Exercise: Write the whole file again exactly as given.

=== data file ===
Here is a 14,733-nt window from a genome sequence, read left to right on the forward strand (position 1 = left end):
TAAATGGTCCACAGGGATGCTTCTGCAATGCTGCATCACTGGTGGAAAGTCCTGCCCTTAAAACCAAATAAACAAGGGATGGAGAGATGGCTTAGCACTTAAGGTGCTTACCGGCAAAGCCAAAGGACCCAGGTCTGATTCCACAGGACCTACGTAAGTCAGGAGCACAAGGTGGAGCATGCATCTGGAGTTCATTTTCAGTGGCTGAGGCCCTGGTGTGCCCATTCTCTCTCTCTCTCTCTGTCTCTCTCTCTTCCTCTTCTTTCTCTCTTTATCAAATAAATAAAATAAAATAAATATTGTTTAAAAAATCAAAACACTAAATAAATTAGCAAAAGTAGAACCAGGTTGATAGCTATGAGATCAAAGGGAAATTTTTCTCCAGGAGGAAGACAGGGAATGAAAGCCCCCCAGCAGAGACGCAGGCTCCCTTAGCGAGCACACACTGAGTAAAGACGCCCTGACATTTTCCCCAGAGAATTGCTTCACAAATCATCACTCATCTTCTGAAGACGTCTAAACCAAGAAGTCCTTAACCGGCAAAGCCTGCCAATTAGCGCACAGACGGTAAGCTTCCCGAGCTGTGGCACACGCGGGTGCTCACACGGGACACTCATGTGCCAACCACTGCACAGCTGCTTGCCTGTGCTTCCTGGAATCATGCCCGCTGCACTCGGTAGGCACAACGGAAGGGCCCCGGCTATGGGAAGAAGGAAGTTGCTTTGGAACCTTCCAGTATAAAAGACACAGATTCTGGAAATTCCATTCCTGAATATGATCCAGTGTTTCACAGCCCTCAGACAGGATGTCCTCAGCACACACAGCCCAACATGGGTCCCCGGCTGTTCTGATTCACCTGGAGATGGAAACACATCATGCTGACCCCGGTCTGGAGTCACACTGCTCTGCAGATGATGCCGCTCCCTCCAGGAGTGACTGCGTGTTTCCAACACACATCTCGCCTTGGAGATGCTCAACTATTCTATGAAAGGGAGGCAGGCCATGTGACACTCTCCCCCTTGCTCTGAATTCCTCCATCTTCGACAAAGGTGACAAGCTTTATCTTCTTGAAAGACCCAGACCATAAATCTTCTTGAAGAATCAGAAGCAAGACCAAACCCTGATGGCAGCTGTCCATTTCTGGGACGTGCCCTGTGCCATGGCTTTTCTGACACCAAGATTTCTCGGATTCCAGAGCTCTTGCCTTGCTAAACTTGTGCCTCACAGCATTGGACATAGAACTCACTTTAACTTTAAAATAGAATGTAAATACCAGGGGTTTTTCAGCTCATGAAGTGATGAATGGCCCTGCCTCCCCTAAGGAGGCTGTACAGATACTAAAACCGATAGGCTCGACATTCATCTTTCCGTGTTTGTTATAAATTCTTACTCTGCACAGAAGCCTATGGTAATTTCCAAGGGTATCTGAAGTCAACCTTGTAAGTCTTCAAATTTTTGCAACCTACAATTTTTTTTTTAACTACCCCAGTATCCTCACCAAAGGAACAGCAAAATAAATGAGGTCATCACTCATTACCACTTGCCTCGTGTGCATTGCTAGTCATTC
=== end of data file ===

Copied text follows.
Here is a 14,733-nt window from a genome sequence, read left to right on the forward strand (position 1 = left end):
TAAATGGTCCACAGGGATGCTTCTGCAATGCTGCATCACTGGTGGAAAGTCCTGCCCTTAAAACCAAATAAACAAGGGATGGAGAGATGGCTTAGCACTTAAGGTGCTTACCGGCAAAGCCAAAGGACCCAGGTCTGATTCCACAGGACCTACGTAAGTCAGGAGCACAAGGTGGAGCATGCATCTGGAGTTCATTTTCAGTGGCTGAGGCCCTGGTGTGCCCATTCTCTCTCTCTCTCTCTGTCTCTCTCTCTTCCTCTTCTTTCTCTCTTTATCAAATAAATAAAATAAAATAAATATTGTTTAAAAAATCAAAACACTAAATAAATTAGCAAAAGTAGAACCAGGTTGATAGCTATGAGATCAAAGGGAAATTTTTCTCCAGGAGGAAGACAGGGAATGAAAGCCCCCCAGCAGAGACGCAGGCTCCCTTAGCGAGCACACACTGAGTAAAGACGCCCTGACATTTTCCCCAGAGAATTGCTTCACAAATCATCACTCATCTTCTGAAGACGTCTAAACCAAGAAGTCCTTAACCGGCAAAGCCTGCCAATTAGCGCACAGACGGTAAGCTTCCCGAGCTGTGGCACACGCGGGTGCTCACACGGGACACTCATGTGCCAACCACTGCACAGCTGCTTGCCTGTGCTTCCTGGAATCATGCCCGCTGCACTCGGTAGGCACAACGGAAGGGCCCCGGCTATGGGAAGAAGGAAGTTGCTTTGGAACCTTCCAGTATAAAAGACACAGATTCTGGAAATTCCATTCCTGAATATGATCCAGTGTTTCACAGCCCTCAGACAGGATGTCCTCAGCACACACAGCCCAACATGGGTCCCCGGCTGTTCTGATTCACCTGGAGATGGAAACACATCATGCTGACCCCGGTCTGGAGTCACACTGCTCTGCAGATGATGCCGCTCCCTCCAGGAGTGACTGCGTGTTTCCAACACACATCTCGCCTTGGAGATGCTCAACTATTCTATGAAAGGGAGGCAGGCCATGTGACACTCTCCCCCTTGCTCTGAATTCCTCCATCTTCGACAAAGGTGACAAGCTTTATCTTCTTGAAAGACCCAGACCATAAATCTTCTTGAAGAATCAGAAGCAAGACCAAACCCTGATGGCAGCTGTCCATTTCTGGGACGTGCCCTGTGCCATGGCTTTTCTGACACCAAGATTTCTCGGATTCCAGAGCTCTTGCCTTGCTAAACTTGTGCCTCACAGCATTGGACATAGAACTCACTTTAACTTTAAAATAGAATGTAAATACCAGGGGTTTTTCAGCTCATGAAGTGATGAATGGCCCTGCCTCCCCTAAGGAGGCTGTACAGATACTAAAACCGATAGGCTCGACATTCATCTTTCCGTGTTTGTTATAAATTCTTACTCTGCACAGAAGCCTATGGTAATTTCCAAGGGTATCTGAAGTCAACCTTGTAAGTCTTCAAATTTTTGCAACCTACAATTTTTTTTTTAACTACCCCAGTATCCTCACCAAAGGAACAGCAAAATAAATGAGGTCATCACTCATTACCACTTGCCTCGTGTGCATTGCTAGTCATTC